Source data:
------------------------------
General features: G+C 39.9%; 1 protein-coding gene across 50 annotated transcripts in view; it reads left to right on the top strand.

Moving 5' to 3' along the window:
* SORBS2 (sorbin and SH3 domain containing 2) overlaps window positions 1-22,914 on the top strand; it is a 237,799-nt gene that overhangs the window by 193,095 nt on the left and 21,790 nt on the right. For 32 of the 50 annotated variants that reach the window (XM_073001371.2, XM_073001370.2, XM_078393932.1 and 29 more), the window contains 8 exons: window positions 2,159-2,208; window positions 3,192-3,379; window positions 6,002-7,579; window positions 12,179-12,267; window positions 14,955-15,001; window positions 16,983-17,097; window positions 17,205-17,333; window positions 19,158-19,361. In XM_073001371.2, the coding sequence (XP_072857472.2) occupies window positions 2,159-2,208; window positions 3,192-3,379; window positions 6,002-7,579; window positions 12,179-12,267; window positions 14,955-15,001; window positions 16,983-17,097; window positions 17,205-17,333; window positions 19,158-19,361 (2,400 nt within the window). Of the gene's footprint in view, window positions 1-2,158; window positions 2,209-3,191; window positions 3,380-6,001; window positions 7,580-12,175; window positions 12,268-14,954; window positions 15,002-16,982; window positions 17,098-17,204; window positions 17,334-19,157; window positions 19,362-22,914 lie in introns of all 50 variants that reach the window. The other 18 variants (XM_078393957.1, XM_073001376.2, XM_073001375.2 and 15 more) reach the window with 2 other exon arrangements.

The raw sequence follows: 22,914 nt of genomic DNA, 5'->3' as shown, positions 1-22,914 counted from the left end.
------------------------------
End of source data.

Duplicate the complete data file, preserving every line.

General features: G+C 39.9%; 1 protein-coding gene across 50 annotated transcripts in view; it reads left to right on the top strand.

Moving 5' to 3' along the window:
* SORBS2 (sorbin and SH3 domain containing 2) overlaps window positions 1-22,914 on the top strand; it is a 237,799-nt gene that overhangs the window by 193,095 nt on the left and 21,790 nt on the right. For 32 of the 50 annotated variants that reach the window (XM_073001371.2, XM_073001370.2, XM_078393932.1 and 29 more), the window contains 8 exons: window positions 2,159-2,208; window positions 3,192-3,379; window positions 6,002-7,579; window positions 12,179-12,267; window positions 14,955-15,001; window positions 16,983-17,097; window positions 17,205-17,333; window positions 19,158-19,361. In XM_073001371.2, the coding sequence (XP_072857472.2) occupies window positions 2,159-2,208; window positions 3,192-3,379; window positions 6,002-7,579; window positions 12,179-12,267; window positions 14,955-15,001; window positions 16,983-17,097; window positions 17,205-17,333; window positions 19,158-19,361 (2,400 nt within the window). Of the gene's footprint in view, window positions 1-2,158; window positions 2,209-3,191; window positions 3,380-6,001; window positions 7,580-12,175; window positions 12,268-14,954; window positions 15,002-16,982; window positions 17,098-17,204; window positions 17,334-19,157; window positions 19,362-22,914 lie in introns of all 50 variants that reach the window. The other 18 variants (XM_078393957.1, XM_073001376.2, XM_073001375.2 and 15 more) reach the window with 2 other exon arrangements.

The raw sequence follows: 22,914 nt of genomic DNA, 5'->3' as shown, positions 1-22,914 counted from the left end.